Pleasanton, California, February 22, 2016 – Nautilus Data Technologies, a next generation data center company, announced today that CRN®, a brand of The Channel Company, has named Kirk Horton, Vice President of Sales and Marketing, to its prestigious list of 2016 Channel Chiefs. The executives on this annual list represent top leaders in the IT channel who excel at driving growth and revenue in their organizations through channel partners.
Channel Chief honorees are selected by CRN’s editorial staff on the basis of their professional achievements, standing in the industry, dedication to the channel partner community and strategies for driving future growth and innovation. Each of the 2016 Channel Chiefs has demonstrated loyalty and ongoing support for the IT channel by consistently promoting, defending and executing outstanding channel partner programs.
“Kirk Horton is a remarkable leader and we’re pleased to see his visionary accomplishments recognized by this organization of esteemed channel industry experts,” said Arnold Magcale, CEO and Co-Founder of Nautilus Data Technologies. “Through Mr. Horton’s exemplary leadership, Nautilus Data Technologies successfully launched the innovative Admiral Partner Program – a channel program that is helping Nautilus set new standards for next generation data center management. Mr. Horton earned his place on the prestigious CRN 2016 Channel Chief list for his inspiring ability to chart a new course, and we applaud his achievements along with his fellow Channel Chiefs.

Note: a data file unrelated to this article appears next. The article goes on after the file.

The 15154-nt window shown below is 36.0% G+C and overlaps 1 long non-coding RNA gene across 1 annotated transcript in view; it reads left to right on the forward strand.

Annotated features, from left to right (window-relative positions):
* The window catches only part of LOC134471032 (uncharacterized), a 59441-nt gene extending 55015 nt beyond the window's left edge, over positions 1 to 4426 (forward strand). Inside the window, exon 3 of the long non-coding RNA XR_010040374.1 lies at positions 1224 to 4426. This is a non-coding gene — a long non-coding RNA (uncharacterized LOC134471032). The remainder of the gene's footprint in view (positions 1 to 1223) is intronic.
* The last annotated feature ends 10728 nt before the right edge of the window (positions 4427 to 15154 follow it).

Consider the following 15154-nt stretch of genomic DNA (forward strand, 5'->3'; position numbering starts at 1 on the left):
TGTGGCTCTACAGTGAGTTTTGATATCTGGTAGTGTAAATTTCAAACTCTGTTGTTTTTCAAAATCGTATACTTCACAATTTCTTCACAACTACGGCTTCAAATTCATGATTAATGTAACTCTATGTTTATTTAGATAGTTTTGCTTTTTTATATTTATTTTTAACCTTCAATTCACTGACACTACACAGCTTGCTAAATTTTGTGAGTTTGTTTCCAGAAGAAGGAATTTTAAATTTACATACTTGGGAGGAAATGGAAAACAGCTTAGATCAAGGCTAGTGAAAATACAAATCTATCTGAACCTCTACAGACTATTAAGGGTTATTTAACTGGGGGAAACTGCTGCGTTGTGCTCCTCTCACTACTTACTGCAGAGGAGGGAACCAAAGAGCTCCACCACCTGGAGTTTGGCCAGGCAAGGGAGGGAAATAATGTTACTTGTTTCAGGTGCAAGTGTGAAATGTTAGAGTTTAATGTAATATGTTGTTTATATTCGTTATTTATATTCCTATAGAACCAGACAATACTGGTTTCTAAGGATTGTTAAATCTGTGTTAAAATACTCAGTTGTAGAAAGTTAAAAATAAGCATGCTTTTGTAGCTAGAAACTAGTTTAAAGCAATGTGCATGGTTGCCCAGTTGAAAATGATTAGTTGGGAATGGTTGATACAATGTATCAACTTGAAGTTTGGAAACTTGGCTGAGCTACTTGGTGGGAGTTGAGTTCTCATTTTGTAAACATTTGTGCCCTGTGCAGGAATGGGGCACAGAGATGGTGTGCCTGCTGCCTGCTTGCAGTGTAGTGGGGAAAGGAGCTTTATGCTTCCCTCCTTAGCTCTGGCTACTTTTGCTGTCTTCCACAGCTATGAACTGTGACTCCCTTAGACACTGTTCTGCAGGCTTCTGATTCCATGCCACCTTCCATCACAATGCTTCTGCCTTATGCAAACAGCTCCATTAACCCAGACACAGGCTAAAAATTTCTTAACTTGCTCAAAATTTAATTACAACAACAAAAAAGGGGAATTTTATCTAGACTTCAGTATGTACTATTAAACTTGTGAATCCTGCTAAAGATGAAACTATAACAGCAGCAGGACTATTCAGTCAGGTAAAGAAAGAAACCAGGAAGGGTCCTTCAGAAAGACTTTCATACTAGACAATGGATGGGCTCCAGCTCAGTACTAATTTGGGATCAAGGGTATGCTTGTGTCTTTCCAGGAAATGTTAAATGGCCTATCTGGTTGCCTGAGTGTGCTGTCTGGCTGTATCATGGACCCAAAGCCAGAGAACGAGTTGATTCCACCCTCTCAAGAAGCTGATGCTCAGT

“We are honored to present the 2016 lineup of CRN Channel Chiefs, comprised of outstanding executives who move our entire industry forward by cultivating exemplary partner programs and executing cutting-edge business strategy,” said Robert Faletra, CEO, The Channel Company. “They represent an extraordinary group of individuals who lead by example and serve as both invaluable advocates and innovators of the IT channel. We applaud their incredible strides and look forward to following their accomplishments in the coming year.”
The 2016 CRN Channel Chiefs list is featured in the February 2016 issue of CRN and online at www.crn.com/channelchiefs.
The Channel Company enables breakthrough IT channel performance with our dominant media, engaging events, expert consulting and education and innovative marketing services and platforms. As the channel catalyst, we connect and empower technology suppliers, solution providers and end users. Backed by more than 30 years of unequalled channel experience, we draw from our deep knowledge to envision innovative new solutions for ever-evolving challenges in the technology marketplace. www.thechannelco.com
Headquartered in Pleasanton, California, Nautilus Data Technologies is the first company to successfully launch a waterborne data center prototype, pioneering a new standard for data center efficiency, environmental sustainability and global scalability. The company was co-founded in 2013 by Arnold Magcale and Daniel Kekai, two recognized technology industry experts with decades of experience in data centers and cloud management. CEO Arnold Magcale is also a U.S. Navy Special Forces veteran and a certified dive master. nautilusdt.com
By: Kim Brunhuber
Canadian Broadcasting Company
At first glance, the old barge docked at the Mare Island Naval Shipyard looks like it’s just taking a breather on its slow journey to the scrap yard.